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|Articles - May 2014|
|Monday, April 28, 2014|
Page 5 of 5
V. Cautionary tales
A key assumption behind impact investing and social ventures is that business and nonprofits can harness the power of the market for social benefit. From the nonprofit perspective, market-oriented initiatives can also help shore up a shaky business model. “The nonprofit model is a very running-by-the-seat-of-your-pants proposition, because it does rely on charitable goodwill toward your mission,” says Jim White, executive director of the Nonprofit Association of Oregon. For years nonprofits have pursued so-called “earned revenue” strategies — setting up affiliated stores or cafes, for example — to help sustain operations, he says. But those efforts can go awry. The recent implosion of Evergreen International Airlines in McMinnville is a case in point. “Things got a little too blended,” White says. At issue was whether the company’s affiliated nonprofit enterprises, including the Evergreen Air and Space museum, deserved its property-tax exemption — especially since the museum’s water park is the star attraction. The Oregon Department of Justice also investigated possible mingling of funds between the for-profit aviation wing and the nonprofit entities, which is prohibited under Oregon law.
The legal restrictions on nonprofits complicate the evolution of blended models. Fueled by new technologies, such models could also pose a new threat to cash-strapped nonprofits. The rise of crowdfunding, for example, allows people to donate to private businesses as if they were a charitable organization. “What’s unique about these kinds of events is there is no return on investment,” White says. Instead, “people are looking at these businesses as a community asset.” He raises an intriguing question: In the future will nonprofits have to compete with social-enterprise startups for donor dollars?
Elements of the nonprofit sector “can’t and shouldn’t be monetized,” White says. “There are people economics leaves behind in our society; that’s the reality.” Looking ahead, he anticipates “confusion and probably court testing” around hybrid organizations. Despite the unknowns, the fourth sector holds powerful promise. As White observes: “It’s a fascinating topic.”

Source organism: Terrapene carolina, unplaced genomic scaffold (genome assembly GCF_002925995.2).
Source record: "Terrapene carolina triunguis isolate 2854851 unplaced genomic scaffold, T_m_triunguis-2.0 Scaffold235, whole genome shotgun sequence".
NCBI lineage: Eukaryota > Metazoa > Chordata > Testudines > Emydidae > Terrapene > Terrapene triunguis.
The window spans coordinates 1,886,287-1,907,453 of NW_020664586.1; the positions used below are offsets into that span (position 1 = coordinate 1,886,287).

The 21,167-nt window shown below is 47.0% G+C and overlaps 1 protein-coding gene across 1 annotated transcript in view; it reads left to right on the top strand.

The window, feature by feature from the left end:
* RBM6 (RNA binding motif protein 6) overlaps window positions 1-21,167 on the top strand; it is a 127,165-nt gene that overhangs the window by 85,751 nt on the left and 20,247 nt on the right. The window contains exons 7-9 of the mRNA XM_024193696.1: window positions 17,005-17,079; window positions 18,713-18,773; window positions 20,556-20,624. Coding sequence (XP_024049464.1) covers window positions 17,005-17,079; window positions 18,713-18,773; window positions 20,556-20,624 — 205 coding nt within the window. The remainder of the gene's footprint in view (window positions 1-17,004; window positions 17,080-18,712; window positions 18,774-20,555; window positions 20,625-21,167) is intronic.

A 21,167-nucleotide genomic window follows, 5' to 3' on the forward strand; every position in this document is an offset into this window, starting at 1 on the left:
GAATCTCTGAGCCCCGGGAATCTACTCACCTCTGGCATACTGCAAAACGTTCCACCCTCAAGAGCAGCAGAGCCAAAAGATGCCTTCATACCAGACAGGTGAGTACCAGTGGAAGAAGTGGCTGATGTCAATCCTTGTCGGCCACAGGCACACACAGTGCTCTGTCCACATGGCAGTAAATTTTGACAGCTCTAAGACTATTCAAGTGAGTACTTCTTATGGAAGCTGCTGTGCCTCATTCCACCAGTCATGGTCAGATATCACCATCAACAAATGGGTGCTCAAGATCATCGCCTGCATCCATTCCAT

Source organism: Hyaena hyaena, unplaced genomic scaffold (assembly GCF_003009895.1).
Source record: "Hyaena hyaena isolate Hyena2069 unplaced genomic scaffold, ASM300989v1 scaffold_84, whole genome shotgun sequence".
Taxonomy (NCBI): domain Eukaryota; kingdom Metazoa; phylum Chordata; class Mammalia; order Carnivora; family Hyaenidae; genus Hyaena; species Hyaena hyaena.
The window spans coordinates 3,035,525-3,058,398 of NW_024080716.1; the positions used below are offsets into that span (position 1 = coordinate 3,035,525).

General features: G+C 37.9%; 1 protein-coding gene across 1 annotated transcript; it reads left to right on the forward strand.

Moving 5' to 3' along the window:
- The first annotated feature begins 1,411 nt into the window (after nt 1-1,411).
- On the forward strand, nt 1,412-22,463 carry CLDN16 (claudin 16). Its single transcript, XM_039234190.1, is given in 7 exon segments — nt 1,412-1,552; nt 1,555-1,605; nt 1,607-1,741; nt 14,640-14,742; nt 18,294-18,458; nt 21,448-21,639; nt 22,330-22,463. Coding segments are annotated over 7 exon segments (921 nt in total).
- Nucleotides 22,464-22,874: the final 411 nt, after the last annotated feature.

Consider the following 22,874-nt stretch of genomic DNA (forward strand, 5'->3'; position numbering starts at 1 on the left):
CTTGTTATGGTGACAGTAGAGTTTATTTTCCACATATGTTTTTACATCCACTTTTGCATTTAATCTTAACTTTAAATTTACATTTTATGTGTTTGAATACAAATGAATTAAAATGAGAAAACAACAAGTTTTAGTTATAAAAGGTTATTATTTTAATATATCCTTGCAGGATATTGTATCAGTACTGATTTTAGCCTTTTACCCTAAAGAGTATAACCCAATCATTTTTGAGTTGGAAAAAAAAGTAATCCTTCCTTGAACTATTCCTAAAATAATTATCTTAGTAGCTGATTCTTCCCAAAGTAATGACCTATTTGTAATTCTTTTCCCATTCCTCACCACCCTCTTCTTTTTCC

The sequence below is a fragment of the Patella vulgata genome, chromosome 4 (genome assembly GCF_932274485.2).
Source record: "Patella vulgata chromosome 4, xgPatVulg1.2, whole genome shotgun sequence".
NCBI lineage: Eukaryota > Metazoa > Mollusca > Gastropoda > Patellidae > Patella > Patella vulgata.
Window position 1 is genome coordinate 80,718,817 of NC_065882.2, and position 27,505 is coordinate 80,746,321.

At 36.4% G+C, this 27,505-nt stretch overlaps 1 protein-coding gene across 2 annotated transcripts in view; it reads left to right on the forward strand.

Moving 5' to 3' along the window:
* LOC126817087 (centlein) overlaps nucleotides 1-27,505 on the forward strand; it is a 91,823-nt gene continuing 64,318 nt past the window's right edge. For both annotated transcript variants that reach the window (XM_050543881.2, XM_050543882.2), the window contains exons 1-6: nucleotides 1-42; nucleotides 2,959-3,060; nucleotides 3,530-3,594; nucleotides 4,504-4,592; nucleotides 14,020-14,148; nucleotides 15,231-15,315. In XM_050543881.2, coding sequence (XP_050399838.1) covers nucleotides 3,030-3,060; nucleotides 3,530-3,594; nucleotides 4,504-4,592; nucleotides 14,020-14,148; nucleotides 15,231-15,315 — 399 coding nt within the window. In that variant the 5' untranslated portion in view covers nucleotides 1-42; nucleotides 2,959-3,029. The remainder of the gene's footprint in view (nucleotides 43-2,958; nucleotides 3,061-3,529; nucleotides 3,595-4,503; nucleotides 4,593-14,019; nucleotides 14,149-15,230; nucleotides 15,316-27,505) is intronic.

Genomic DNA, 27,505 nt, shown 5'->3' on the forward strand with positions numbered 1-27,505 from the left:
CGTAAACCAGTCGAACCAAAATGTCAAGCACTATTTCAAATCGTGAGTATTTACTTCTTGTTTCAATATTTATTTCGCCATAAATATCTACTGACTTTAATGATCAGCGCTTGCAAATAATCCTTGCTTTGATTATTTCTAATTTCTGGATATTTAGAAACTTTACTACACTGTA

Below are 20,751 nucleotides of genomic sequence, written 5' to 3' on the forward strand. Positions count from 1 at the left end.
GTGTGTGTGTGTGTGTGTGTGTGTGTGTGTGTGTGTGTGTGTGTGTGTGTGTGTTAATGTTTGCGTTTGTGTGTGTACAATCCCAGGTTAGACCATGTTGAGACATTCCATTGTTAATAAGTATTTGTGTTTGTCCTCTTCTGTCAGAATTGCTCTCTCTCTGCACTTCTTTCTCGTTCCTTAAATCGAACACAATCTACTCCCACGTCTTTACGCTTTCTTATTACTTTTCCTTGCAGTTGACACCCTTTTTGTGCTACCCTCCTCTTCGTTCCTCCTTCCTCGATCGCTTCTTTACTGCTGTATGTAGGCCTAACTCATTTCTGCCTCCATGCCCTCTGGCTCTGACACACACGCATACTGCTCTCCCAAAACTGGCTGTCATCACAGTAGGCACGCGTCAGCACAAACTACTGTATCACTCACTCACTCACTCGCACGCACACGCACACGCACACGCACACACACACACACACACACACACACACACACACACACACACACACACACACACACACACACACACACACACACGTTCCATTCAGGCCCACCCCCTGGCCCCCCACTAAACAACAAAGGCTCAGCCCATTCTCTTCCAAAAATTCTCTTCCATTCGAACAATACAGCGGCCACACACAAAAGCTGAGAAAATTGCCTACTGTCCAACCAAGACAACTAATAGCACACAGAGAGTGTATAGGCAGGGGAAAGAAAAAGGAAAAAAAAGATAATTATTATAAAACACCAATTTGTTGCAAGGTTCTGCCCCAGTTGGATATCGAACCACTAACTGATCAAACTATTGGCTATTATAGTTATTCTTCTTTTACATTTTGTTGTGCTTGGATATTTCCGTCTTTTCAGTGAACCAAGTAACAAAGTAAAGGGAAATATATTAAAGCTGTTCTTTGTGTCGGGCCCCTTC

Thursday, June 25, 2015
An international architecture firm known for its design of the National September 11 Memorial Museum Pavilion in New York unveiled its plan this week for a modern indoor/outdoor food market at the foot of the Morrison Bridge in downtown Portland.
Wednesday, June 24, 2015
One year after he was appointed chair of the Portland Development Commission, Tom Kelly talks about PDC's longevity, Neil Kelly's comeback and his new role as Portlandia's landlord.
Tuesday, June 09, 2015
The technology at the center of Oregon’s road usage fee reform.
Friday, May 22, 2015
BY JACOB PALMER
Mike Morrow and Mike Delos-Reyes first came up with the idea of an ocean power device 23 years ago, when they were students at Oregon State University. They realized a long-held vision last summer, when their startup, M3 Wave, successfully launched the first ocean power device that works underwater.
Friday, May 22, 2015
BY KIM MOORE
As momentum grows at the state level to introduce far-reaching environmental regulations, such as carbon pricing and the Clean Fuels Program, Oregon employers continue to go the extra mile to create green workplaces for their employees.
Tuesday, May 26, 2015
BY KIM MOORE
A conversation with Gene Pelham, CEO of Rogue Credit Union.
Friday, May 22, 2015
BY HANNAH WALLACE
Travelers have always come to Oregon for its natural beauty. But will the increasing popularity of agritourism, European-style hiking getaways and forest resorts relax Oregon's notoriously strict land-use laws?
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|Did airlines collude to keep fares high?|
|Citigroup analyst thinks Puma should sell|
|OSU researchers examine warm-water mass|
|Appeals court rules against Apple|
|Microsoft to cut division, 1,200 jobs|
Tonkon Torp helps seed sustainability at Gunderson.
Oregon-based Environments helps companies create inspired workspaces. “Simply put, we help companies future-proof their workspaces,” says Chris Corrado, president. Since 1988,Environments has witnessed firsthand the changing landscape of business. Native Portlander and Environments founder Corrado says, “We help our clients navigate the complex realities of the workplace today and plan for their future in a very mindful, strategic way. We think of ourselves as their partners in the process.”
One hundred years ago, the Willamette River might easily have been mistaken for a sewer. Unchecked industrial activity and decades of pollution made it unrecognizable compared to the clean river that now flows north for 187 miles from Eugene through the center of Portland.
3 Degrees Event Celebrates 5th Year Bringing Nonprofit and Business Professionals Together to Benefit Portland.
Bend energy leader brings passion for efficiency and renewable energy to the nonprofit.
Event in Forest Grove marks recognition of Global Food Safety Initiative Certification.